If the area of a rectangular field is $2,\!000\,\mathrm{m^2}$ and it’s $10\,\mathrm{m}$ longer than it is wide, how long is the field? Questions like this were of interest to the ancient Babylonians. Show assumed knowledge

The area of a rectangle is width times length.
The solution of $ax^2 + bx+c=0$ is \[x = \frac{-b\pm\sqrt{b^2-4ac}}{2a}\]
(Section 7.5.5: Quadratic Equations).

We might decide to call the length and width $x$ and $y$ respectively ($l$ and $w$ would also be good choices for the variable names). Then the information we have is: \begin{align*} xy &= 2000\tag{$1$}\\ x &= y + 10\tag{$2$} \end{align*} We can substitute equation 2 into equation 1, obtaining: \begin{align*} (y + 10)y &= 2000\\ y^2 + 10y - 2000 &= 0\\ y &= \frac{-10\pm\sqrt{100 -4\times(-2000)}}{2}\\[5pt] &= \frac{-10\pm\sqrt{8100}}{2}\\[5pt] &= \frac{-10\pm 90}{2}\\[5pt] &= -50,40 \end{align*} A width can’t be negative, so we can discard the first solution. If $y=40$ then $x=40+10=50$ so the field is $50\,\mathrm{m}$ long.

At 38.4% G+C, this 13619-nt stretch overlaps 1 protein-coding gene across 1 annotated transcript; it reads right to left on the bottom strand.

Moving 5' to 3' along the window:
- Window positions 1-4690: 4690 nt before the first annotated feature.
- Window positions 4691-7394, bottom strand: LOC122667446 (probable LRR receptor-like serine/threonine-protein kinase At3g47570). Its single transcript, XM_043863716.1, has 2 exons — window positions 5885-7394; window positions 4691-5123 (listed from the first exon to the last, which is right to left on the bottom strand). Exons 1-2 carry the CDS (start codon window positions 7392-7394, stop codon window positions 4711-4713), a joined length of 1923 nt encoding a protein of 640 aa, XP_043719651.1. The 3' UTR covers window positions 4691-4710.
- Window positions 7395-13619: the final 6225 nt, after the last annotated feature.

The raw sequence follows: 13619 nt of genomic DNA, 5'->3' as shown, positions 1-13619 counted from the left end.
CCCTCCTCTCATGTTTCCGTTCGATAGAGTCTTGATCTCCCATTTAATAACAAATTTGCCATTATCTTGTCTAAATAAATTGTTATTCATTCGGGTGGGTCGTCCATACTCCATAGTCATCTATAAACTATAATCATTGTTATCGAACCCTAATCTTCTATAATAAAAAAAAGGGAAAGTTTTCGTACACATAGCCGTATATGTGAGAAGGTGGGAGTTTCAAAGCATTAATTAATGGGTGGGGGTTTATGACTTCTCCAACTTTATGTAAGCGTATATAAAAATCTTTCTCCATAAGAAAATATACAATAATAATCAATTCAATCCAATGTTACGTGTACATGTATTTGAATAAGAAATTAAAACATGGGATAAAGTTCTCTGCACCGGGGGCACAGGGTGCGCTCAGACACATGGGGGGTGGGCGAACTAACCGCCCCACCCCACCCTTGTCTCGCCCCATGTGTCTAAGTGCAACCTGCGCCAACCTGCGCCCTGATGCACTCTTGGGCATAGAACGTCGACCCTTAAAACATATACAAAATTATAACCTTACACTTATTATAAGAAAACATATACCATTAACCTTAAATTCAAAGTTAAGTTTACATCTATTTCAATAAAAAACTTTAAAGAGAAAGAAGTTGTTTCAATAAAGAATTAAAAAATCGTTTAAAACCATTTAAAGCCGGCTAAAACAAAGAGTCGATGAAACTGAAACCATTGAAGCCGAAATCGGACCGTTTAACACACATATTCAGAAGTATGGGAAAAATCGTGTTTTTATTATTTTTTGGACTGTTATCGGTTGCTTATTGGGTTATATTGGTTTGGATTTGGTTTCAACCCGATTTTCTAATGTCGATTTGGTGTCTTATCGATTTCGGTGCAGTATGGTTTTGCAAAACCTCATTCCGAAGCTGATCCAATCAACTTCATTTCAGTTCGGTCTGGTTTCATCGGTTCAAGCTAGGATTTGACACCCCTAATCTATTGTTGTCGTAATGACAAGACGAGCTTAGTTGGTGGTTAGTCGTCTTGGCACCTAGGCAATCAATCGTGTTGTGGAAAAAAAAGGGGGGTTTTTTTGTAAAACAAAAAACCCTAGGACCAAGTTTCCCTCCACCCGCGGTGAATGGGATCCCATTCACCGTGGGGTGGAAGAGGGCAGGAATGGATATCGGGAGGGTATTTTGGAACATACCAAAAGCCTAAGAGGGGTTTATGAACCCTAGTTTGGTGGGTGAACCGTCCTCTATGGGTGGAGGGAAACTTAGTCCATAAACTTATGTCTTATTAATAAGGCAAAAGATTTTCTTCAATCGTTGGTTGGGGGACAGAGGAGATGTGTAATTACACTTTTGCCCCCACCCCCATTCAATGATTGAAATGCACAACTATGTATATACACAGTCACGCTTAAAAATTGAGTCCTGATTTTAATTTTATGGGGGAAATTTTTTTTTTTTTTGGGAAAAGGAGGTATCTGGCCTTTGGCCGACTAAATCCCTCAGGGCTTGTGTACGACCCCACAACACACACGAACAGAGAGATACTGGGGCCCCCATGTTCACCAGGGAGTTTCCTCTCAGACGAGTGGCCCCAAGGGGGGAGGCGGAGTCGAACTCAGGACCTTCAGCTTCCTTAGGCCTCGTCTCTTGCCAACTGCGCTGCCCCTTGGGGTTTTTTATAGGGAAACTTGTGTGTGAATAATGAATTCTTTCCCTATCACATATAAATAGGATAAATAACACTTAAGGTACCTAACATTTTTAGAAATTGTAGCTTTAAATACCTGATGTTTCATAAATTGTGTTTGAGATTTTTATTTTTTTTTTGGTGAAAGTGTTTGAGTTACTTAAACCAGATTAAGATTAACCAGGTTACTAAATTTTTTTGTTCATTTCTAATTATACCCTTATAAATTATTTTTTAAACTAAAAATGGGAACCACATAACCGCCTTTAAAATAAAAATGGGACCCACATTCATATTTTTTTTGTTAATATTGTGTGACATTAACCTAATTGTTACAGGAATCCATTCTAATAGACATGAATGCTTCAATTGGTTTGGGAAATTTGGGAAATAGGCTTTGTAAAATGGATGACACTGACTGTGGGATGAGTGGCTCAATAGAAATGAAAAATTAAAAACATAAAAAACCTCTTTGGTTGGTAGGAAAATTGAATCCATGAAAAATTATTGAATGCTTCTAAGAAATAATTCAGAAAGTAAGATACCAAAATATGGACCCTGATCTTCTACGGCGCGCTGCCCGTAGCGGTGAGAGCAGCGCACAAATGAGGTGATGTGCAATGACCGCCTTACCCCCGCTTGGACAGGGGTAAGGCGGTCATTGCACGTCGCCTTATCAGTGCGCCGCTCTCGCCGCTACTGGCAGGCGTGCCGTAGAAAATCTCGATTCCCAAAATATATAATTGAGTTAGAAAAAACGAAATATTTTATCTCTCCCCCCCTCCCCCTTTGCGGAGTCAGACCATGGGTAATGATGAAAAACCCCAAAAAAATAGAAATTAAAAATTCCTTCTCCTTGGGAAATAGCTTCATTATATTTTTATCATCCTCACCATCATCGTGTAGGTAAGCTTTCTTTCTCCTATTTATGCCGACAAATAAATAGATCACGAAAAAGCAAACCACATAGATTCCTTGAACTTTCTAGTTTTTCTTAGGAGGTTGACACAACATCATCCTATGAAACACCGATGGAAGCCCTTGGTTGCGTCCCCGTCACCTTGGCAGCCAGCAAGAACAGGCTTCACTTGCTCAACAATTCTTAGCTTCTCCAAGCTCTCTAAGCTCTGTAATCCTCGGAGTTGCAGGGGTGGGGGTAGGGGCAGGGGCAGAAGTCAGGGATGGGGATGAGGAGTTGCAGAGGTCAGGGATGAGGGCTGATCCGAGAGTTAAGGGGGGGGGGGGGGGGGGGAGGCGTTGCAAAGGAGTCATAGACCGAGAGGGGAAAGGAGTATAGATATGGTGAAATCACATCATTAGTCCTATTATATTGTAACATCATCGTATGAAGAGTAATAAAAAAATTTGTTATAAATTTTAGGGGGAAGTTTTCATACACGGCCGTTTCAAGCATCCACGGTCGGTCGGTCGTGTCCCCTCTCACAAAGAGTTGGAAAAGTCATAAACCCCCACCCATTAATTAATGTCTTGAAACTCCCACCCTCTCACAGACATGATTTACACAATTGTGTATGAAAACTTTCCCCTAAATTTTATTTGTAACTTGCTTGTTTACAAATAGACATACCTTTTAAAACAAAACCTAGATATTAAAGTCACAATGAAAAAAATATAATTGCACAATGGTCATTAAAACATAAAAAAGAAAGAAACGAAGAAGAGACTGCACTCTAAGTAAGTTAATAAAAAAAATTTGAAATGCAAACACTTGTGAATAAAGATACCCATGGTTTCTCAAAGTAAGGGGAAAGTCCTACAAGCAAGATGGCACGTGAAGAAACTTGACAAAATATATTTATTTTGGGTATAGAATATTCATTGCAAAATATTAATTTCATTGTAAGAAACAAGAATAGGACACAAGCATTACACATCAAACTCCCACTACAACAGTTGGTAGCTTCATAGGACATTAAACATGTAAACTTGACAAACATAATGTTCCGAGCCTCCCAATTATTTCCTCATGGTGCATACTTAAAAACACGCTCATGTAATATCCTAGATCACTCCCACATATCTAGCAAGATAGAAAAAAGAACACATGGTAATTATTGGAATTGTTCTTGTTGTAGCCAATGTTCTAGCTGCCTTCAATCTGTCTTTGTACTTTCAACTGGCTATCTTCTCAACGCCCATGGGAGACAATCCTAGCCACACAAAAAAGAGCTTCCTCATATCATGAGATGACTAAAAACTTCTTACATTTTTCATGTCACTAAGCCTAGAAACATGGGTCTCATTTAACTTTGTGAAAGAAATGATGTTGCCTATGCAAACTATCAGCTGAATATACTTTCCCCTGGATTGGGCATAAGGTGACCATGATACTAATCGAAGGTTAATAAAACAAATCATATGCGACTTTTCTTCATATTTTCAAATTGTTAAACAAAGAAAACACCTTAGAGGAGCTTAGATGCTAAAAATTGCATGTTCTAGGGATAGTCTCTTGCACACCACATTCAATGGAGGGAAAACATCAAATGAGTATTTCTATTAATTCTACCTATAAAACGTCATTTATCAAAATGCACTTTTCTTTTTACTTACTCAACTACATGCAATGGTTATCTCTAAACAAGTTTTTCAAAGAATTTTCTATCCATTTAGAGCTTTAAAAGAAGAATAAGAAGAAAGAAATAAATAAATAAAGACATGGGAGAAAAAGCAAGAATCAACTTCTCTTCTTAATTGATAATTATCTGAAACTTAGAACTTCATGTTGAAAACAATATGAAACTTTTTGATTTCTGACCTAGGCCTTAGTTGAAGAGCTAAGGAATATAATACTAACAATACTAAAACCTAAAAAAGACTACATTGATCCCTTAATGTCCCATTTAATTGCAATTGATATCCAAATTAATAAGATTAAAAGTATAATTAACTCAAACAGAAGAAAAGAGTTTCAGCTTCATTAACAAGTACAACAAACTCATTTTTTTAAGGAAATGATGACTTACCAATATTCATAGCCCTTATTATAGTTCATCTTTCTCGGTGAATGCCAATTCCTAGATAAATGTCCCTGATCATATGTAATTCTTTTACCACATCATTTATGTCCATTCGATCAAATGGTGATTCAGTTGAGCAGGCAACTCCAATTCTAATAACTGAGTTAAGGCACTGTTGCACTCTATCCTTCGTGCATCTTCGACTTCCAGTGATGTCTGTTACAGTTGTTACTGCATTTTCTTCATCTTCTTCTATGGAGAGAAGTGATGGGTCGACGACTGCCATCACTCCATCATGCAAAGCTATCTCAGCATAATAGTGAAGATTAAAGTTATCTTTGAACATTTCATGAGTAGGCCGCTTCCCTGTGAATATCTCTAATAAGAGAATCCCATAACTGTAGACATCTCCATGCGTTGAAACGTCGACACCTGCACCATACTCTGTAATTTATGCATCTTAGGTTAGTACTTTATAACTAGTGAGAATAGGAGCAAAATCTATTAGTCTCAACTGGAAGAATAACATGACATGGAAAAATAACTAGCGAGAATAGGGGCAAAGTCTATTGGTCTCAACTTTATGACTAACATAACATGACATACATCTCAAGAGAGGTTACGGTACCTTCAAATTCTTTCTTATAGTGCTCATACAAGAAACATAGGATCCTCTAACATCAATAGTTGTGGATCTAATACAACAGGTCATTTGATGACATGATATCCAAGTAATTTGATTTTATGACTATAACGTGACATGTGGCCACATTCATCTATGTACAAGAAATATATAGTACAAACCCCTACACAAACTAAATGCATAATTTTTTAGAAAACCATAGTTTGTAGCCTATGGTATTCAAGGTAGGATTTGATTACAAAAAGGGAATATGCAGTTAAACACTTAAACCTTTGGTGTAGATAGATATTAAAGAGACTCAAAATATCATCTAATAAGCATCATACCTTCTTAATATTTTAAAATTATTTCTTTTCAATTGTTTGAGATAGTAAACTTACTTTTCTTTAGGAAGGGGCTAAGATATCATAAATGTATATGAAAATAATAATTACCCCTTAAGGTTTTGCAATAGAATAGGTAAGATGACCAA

Alternatively, you might have solved equation 2 for $y$ so we can get rid of the $y$ in the first equation and directly find $x$, the length. \begin{align*} y &= x - 10\\ x(x-10) &= 2000\\ x^2 - 10x - 2000 &= 0\\ x &= \frac{10 \pm\sqrt{100 - 4\times(-2000)}}{2}\\[5pt] &= \frac{10\pm\sqrt{8100}}{2}\\[5pt] &= \frac{10\pm 90}{2}\\[5pt] &= -40,50 \end{align*} Again we can discard the negative solution, so the length of the field is $50\,\mathrm{m}$.

It’s also possible that you solved equation 1 for $y$: \[y = \frac{2000}{x}\] and then substituted that into equation 2: \[x = \frac{2000}{x} + 10\] then multiplied both sides by $x$ to get rid of the fraction \begin{align*} x^2 &= 2000 + 10x\\ x^2 - 10x - 2000 &= 0 \end{align*} and we end up with the same quadratic equation we obtained in the second method.